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Worker injured by thirteen foot electrical flame

A Teesside worker suffered burns when he hit an 11,000 volt underground electricity cable while planting trees, magistrates heard today.

Robert Stubbs, 24, of Redcar, was planting trees for social housing landlord Coast and Country Housing Ltd in Ayton Drive, Redcar when the incident happened.

The Health and Safety Executive (HSE) prosecuted the social landlord for breaching health and safety law following the incident on 19 November 2009.

Mr Stubbs was using a five-foot steel bar to create a hole for a support stake for a tree, when the bar hit the underground cable from a nearby substation. The contact created a short circuit which caused a flame to shoot up thirteen feet from the underground cable, injuring Mr Stubbs.

Teesside magistrates heard that Mr Stubbs had let go of the bar he was holding before it hit the cable, but still suffered minor burns. He was taken to hospital and although released he was off work for two weeks suffering from headaches.

HSE's investigation showed that the incident could have been avoided if a suitable and sufficient assessment had been carried out and the proper safety systems put in place by his employer.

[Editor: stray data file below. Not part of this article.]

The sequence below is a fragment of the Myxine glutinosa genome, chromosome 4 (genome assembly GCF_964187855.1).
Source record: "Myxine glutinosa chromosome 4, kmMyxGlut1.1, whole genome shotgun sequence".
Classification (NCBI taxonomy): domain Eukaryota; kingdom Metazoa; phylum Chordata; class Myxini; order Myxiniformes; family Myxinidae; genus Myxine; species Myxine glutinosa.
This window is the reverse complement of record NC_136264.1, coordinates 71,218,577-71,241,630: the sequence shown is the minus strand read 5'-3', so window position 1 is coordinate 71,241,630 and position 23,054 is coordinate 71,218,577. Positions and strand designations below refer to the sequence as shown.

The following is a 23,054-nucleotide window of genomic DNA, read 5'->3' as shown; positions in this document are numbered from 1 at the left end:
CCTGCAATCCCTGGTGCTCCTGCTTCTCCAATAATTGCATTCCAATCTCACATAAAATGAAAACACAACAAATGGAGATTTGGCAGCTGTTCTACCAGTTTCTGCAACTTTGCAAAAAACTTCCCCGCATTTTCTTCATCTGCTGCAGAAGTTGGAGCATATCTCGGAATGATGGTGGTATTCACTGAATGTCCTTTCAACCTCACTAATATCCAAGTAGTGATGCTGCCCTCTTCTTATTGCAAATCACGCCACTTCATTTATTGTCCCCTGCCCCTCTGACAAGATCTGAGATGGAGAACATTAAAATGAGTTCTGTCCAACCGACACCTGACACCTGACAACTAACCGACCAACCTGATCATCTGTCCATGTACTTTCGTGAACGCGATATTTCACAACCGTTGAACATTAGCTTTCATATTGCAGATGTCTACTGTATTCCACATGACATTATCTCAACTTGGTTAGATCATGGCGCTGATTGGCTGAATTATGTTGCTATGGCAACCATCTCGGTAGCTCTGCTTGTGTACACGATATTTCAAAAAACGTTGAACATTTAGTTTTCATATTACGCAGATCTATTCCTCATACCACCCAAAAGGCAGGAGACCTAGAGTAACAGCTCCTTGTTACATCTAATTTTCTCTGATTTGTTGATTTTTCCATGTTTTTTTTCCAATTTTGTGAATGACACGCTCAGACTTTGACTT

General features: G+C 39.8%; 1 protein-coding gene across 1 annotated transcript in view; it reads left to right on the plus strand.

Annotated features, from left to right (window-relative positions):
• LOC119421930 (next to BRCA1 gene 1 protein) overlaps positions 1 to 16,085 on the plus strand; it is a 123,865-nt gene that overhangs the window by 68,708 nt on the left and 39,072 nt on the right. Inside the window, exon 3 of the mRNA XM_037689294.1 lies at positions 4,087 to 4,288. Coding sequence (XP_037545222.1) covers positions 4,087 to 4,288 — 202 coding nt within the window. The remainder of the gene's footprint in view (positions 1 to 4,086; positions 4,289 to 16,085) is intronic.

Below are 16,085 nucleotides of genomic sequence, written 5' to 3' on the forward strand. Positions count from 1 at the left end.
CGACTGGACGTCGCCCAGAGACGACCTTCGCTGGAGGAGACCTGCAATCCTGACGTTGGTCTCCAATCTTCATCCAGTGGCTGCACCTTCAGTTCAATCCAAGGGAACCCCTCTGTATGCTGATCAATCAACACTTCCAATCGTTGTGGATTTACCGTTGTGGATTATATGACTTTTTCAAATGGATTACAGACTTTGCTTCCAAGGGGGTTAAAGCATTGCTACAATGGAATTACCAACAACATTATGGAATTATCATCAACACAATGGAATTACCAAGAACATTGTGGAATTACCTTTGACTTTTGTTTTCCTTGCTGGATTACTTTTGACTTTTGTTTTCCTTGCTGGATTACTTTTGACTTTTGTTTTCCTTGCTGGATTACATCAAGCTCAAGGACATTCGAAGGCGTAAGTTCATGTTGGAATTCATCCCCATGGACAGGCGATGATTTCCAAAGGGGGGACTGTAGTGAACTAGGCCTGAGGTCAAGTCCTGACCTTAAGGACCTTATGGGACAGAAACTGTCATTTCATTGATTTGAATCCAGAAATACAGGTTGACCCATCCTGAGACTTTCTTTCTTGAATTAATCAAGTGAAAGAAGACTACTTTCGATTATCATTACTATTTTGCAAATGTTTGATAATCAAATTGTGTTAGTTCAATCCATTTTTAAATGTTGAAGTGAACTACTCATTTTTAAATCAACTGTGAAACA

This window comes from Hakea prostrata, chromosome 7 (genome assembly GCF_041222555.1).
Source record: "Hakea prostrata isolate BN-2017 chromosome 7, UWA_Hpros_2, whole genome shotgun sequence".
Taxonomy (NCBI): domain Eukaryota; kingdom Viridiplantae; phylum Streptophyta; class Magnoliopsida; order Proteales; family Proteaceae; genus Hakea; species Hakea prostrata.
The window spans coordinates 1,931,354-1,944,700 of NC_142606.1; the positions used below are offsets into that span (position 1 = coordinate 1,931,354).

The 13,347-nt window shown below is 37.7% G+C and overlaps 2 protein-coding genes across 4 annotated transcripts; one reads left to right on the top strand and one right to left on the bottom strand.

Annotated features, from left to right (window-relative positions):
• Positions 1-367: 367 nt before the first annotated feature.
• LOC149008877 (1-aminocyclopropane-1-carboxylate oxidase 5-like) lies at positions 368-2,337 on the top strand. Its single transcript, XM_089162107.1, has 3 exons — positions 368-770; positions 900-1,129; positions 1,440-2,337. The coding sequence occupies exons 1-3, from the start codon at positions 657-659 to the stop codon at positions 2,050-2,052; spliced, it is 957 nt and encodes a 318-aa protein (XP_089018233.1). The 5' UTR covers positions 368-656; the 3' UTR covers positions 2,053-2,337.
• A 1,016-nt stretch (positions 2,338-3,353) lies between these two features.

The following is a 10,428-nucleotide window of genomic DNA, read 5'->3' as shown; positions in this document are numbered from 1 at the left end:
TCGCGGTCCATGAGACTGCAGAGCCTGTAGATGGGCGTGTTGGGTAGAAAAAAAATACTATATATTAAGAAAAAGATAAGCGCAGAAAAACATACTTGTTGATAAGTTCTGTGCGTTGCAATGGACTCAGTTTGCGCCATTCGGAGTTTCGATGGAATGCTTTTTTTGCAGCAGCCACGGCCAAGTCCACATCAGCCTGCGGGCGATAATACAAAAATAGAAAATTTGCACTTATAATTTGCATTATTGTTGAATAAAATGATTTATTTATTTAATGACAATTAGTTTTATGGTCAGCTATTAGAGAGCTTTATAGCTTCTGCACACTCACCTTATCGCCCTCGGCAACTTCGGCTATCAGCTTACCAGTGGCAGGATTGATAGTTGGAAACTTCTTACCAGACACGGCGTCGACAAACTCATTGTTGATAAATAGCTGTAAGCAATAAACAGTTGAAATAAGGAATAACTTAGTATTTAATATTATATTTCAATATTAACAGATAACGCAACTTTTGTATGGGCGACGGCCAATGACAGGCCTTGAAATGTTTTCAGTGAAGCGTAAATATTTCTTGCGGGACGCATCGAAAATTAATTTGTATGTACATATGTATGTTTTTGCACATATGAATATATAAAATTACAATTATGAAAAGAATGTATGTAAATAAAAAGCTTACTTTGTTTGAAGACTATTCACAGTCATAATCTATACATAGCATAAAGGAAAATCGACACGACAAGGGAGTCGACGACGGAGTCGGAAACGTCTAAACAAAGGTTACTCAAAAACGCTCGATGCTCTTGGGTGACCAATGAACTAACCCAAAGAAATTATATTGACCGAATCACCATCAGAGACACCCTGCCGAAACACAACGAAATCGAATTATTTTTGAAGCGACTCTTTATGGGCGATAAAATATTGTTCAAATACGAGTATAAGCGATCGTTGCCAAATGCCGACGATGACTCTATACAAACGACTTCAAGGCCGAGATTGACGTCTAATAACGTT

Inspectors also found that the company's property maintenance department were fully aware of the risks from contact with underground services and all the proper safety systems were in place, however, this was not the case for those in the estate services team, where Mr Stubbs worked.

Coast and Country Housing Ltd, of Ennis Square, Dormanstown, Redcar pleaded guilty to breaching Regulation 4(3) of the Electricity at Work Regulations 1989 and Regulation 3(1) of the Management of Health and Safety at Work Regulations 1999 at Teesside Magistrates' Court today. It was fined £8,000 and was ordered to pay costs of £2,939.20.

After the case HSE inspector, Laura Gifford, said:

"The dangers associated with underground services are well known and it should be assumed that they are present unless proved otherwise. Sensible assessments are vital to highlight hazards that workers may face and to identify ways to control the risks.

"Mr Stubbs suffered minor burns but it could have been a lot worse. Had a suitable risk assessment been carried out to highlight the risks and the proper safety systems put in place, this incident could have been avoided altogether."

Around 1,000 electrical accidents at work are reported to HSE each year and about 25 people die from their injuries. For more information about working safely with electricity go to www.hse.gov.uk/electricity

Original article on HSE website.

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